The good news here is that these issues are comparatively easy to address with better documentation and dissemination of approaches to ontology quality management that are already used. There is work to be done, but a substantial improvement can be accomplished via wider attention to ontology quality and better documentation and dissemination of existing knowledge. Summit exchanges demonstrated that systems engineers are open to deploying that knowledge and ontologists are open to creating resources that systems engineers can use.
A greater challenge lies in understanding ontology requirements as they derive from usage characteristics. While the bulk of literature on ontology quality has historically been addressed to quality in a different sense, the trend is toward greater attention to factors related to fitness for purpose, and the relevance and usability of this research to systems applications is consistently increasing. To the extent that broadly-experienced ontologists develop a sense of what kind of ontology is needed for what kind of application, this sense remains largely in the head of the ontologists. Broadly-experienced ontologists can be difficult to identify, while less experienced ontologists may be skilled at developing certain kinds of ontologies but unaware of variations across application type.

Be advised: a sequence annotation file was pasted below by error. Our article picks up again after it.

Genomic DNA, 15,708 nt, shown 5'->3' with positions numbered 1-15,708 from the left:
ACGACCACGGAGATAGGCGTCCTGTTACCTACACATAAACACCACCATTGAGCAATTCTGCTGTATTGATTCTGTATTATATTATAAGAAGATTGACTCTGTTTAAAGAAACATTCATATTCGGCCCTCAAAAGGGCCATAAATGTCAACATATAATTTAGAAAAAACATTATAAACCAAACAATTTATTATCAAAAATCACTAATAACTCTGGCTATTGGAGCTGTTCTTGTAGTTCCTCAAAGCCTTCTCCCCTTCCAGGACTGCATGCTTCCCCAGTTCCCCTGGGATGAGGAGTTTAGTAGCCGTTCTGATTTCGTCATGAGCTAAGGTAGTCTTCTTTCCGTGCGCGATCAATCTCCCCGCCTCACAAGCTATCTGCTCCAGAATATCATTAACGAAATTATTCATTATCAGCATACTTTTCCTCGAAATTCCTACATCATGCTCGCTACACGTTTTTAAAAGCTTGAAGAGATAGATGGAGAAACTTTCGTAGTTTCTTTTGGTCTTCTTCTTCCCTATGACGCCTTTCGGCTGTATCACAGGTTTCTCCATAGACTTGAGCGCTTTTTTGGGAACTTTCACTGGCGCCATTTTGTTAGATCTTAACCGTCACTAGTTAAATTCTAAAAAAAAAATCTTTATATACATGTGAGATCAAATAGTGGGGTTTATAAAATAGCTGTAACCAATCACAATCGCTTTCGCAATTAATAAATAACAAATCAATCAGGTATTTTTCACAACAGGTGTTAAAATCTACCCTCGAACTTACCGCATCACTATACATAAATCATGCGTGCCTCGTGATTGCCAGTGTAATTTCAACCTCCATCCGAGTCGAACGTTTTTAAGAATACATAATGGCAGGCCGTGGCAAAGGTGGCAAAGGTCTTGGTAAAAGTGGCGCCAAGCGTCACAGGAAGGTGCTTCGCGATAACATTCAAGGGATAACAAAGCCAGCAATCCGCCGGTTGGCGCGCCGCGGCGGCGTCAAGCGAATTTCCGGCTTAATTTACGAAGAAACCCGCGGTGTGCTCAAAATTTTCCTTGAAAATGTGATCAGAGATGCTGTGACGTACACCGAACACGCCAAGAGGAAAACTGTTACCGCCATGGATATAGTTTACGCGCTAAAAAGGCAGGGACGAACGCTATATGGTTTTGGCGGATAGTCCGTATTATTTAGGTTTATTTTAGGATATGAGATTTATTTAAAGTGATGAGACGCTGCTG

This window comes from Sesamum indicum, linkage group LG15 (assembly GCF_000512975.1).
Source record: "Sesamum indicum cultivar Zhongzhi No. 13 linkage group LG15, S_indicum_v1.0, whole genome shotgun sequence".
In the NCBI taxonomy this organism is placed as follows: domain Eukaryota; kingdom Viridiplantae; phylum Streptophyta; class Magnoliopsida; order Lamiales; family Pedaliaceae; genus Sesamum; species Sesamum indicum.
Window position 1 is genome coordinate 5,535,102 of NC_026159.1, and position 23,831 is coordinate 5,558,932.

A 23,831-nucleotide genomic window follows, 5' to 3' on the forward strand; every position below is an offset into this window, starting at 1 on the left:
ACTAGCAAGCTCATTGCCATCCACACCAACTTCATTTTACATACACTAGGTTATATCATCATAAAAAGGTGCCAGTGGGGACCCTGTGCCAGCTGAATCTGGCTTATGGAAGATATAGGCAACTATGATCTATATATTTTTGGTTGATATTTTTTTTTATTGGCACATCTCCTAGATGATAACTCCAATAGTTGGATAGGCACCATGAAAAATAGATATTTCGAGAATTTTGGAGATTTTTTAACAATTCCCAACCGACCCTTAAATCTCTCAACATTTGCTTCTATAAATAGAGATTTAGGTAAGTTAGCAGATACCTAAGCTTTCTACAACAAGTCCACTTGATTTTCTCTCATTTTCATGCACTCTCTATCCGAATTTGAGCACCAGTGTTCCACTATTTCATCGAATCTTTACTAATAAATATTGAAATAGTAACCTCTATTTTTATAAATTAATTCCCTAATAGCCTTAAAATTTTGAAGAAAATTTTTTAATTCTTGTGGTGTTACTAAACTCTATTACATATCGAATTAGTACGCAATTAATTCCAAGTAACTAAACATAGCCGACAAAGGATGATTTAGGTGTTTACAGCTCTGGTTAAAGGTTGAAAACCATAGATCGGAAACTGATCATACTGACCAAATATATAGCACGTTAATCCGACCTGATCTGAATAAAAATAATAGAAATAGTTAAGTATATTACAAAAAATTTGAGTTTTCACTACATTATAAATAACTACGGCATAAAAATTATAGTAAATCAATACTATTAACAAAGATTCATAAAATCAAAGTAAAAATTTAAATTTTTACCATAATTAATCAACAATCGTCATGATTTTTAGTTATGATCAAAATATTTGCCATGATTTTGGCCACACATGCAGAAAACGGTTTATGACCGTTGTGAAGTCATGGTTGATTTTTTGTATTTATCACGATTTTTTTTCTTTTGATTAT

Furthermore, to the extent that ontologists disagree, principles of variation in requirements should be not only explicit, but based on more than individual, anecdotal experience. This basis does not yet exist. To provide resources, including tools and methods, that reliably support ontology quality management in big systems engineering contexts, this basis is needed. That area is a forward challenge for ontology researchers. The survey developed for the summit is designed, in part, to provide some initial information to stimulate such research, and to suggest particular areas likely to be worth investigation.